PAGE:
D E P r , s S p e c = A s , r S p e c + I N P U T s S p e c B s , r S p e c
where I N P U T s S p e c represents the ratio between Hg (g) 0 (0 = 100%) and HgR (1 = 100%); A s , r S p e c and B s , r S p e c are the coefficients of the linear equation and represent the deposition of Hganthr in the receptor region r due to the emission in source region s in the case where Hganthr is totally gaseous and the rate at which the deposition changes as the contribution of reactive mercury increases.
From relation (1) between D E P r , s R e d and I N P U T s R e d , the following polynomial can be derived relating the deposition D E P r , s H E R M E S , in the receptor region r due to the change of Hganthr in both terms of emission reduction ( I N P U T s R e c ), and speciation ( I N P U T s S p e c ) in the source region s:
D E P r , s H E R M E S = A s , r S p e c ( 100 I N P U T s R e d ) + I N P U T s S p e c B s , r S p e c ( 100 I N P U T s R e d )
with all variables as defined above.
Equation (3) represents the core of the of HERMES emulator, and for ease of use it is implemented in a spreadsheet file available in the Supporting Information.
The new deposition value, D E P r , s , is finally compared to the relative bounds at 95% confidence interval (CI) at either tail (see Table 3), with indications if it falls outside the bounds, as further described below.
By the way the experiments were designed, the HERMES emulator calculates the D E P r , s H E R M E S , in the receptor region r due to the perturbation(s) of Hganthr emission in the source region s, nominally after one year following the emission perturbation(s).
Moreover, since we included for this analysis only the Hg emissions from anthropogenic activities, Equations (1) and (2) represent processes that are perfectly linear, as demonstrated by a number of tests regarding the goodness of fit (adjusted R 2 ∼ 1, residuals plots and significance of model regression test based on ANOVA at α = 0.01). The equations fit perfectly the response of the Hganthr deposition to control scenarios of Hganthr emissions, in terms of reduction and speciation, respectively, and therefore, they must not be regarded as simple linearisation of the response function.
Since the core Equation (3) is a simple combination of Equations (1) and (2), it means that HERMES can simulate the output of any ECHMERIT runs actually without errors. Indeed, the only differences are negligible, in the order of Kgs, and are just due to the numerical or computational errors in CTM sampling and/or fitting algorithm.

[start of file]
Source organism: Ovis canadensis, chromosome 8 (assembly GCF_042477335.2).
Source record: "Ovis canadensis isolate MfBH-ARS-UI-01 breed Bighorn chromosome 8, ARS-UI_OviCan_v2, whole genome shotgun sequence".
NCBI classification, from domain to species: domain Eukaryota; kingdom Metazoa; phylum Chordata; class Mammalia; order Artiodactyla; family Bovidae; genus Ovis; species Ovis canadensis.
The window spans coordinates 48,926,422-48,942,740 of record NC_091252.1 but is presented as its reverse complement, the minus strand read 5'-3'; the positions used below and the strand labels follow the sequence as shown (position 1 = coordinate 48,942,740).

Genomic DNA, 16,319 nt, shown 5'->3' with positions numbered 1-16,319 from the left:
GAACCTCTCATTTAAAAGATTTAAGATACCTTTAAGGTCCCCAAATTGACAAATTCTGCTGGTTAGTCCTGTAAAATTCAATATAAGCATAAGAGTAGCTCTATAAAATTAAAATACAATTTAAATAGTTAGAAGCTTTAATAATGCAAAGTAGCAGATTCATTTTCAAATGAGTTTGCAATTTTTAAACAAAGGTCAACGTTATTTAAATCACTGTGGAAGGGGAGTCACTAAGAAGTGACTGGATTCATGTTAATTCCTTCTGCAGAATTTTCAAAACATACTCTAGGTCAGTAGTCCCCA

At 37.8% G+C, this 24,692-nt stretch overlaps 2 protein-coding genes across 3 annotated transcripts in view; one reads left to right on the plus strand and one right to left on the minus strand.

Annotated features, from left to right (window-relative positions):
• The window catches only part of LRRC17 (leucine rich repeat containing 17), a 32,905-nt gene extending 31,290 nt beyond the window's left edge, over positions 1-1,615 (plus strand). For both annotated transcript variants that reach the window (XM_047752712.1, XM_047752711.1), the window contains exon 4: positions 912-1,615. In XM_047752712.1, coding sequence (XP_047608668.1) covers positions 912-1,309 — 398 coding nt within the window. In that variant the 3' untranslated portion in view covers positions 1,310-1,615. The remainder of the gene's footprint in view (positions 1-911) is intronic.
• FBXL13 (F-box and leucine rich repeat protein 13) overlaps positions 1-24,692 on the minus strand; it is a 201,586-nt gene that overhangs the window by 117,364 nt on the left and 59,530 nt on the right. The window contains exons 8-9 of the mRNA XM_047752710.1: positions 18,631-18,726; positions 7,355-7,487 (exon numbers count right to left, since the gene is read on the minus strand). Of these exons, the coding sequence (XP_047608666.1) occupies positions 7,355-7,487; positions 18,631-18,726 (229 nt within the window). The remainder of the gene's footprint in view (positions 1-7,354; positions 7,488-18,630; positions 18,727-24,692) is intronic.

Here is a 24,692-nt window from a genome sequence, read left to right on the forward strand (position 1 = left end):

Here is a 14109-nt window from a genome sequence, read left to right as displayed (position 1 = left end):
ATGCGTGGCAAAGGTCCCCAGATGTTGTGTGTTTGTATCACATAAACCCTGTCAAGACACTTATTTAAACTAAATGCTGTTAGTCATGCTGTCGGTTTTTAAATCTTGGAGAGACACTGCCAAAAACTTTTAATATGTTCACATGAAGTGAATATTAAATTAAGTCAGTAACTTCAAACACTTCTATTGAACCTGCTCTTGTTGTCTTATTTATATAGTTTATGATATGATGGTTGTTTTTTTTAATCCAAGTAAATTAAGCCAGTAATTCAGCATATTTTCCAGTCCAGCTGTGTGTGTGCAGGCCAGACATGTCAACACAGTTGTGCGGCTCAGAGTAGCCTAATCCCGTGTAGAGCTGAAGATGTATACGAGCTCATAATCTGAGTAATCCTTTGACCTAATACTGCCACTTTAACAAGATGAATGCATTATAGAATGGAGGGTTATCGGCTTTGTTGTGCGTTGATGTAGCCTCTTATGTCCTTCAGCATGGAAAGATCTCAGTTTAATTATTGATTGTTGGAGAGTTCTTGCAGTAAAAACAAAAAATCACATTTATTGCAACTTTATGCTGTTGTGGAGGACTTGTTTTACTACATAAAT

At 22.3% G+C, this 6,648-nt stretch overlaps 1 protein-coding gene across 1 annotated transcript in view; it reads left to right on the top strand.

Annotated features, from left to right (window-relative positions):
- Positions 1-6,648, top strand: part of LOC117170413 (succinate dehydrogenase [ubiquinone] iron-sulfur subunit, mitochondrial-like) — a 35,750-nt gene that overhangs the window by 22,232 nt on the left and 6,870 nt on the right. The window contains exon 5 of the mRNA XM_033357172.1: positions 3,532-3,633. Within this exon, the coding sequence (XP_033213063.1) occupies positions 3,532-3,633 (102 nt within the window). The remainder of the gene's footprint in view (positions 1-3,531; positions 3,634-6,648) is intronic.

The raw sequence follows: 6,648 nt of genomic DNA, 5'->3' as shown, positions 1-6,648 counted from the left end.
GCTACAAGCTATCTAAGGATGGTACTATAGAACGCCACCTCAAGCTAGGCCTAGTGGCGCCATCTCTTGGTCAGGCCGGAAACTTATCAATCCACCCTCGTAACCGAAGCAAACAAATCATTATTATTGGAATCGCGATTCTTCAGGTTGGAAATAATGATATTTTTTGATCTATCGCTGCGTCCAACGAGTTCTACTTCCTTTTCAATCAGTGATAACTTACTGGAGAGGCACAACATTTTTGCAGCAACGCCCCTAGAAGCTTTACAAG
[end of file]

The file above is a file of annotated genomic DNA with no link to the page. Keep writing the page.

3. Results

The outcomes of the Characteristic experiments are summarised in Table 3. It shows, for each of the receptor regions, the reference Hganthr deposition (Mg/year) due to all of the source regions, as calculated by the BASE run ( s D E P r B A S E ). Moreover, it reports the upper and lower bound of the confidence interval (at a 95% level) of the mean of the Hganthr total deposition (Mg/year), due to all the source regions, as estimated by bootstrap.

3.1. HERMES Case Studies

Figure 2 illustrates the implementation of HERMES emulator in a spreadsheet and reported in SI.
The upper-left Section (1 in green) shows the input window in which each source region is provided with two sets of sliding bars to change Hgantrh emission for each of the source regions. The first slider can reduce the emissions as a percentage, whereas the second allows the selection of the ratio between elemental and reactive Hgantrh.
The right section of the figure illustrates the output list of receptors, for both terrestrial (2 in orange) and oceanic ( 3 in light blue) receptors, each one provided with its reference value, the newly calculated value, and the percentage change of the Hgantrh deposition. As explained before, the output is considered nominally one year following Hganthr emission perturbation. Two columns are also reported that are normally blank. The cells eventually become green (or red) if the deposition decrease (or increase) is statistically significant (at a 95% level of confidence).
A summary reports total deposition over terrestrial and oceanic receptors.
The lower-left Section (4 in yellow) reports in a graphical form the results for terrestrial and oceanic regions. Perturbed deposition fluxes (red bars) are compared against the reference deposition (blue bars) for each receptor.
A reset button returns emission changes to zero (BASE case).

3.2. Hg Emission Reduction

To show the potential of HERMES to support decision-makers, a number of case studies are reported hereafter. The first portfolio of cases is related to Hganthr emission reduction.

3.2.1. Emissions—20% in all Source Regions

If we reduce by 20% the Hganthr emission in all source regions (Figure 3) we see a 20% reduction of deposition in each receptor. In all receptors the change in deposition is effective (green cells) except for the South Asia, Southern Oceans, and Antarctic, where the uncertainty in the deposition is so high that a 20% in reduction is not of statistical significance [4].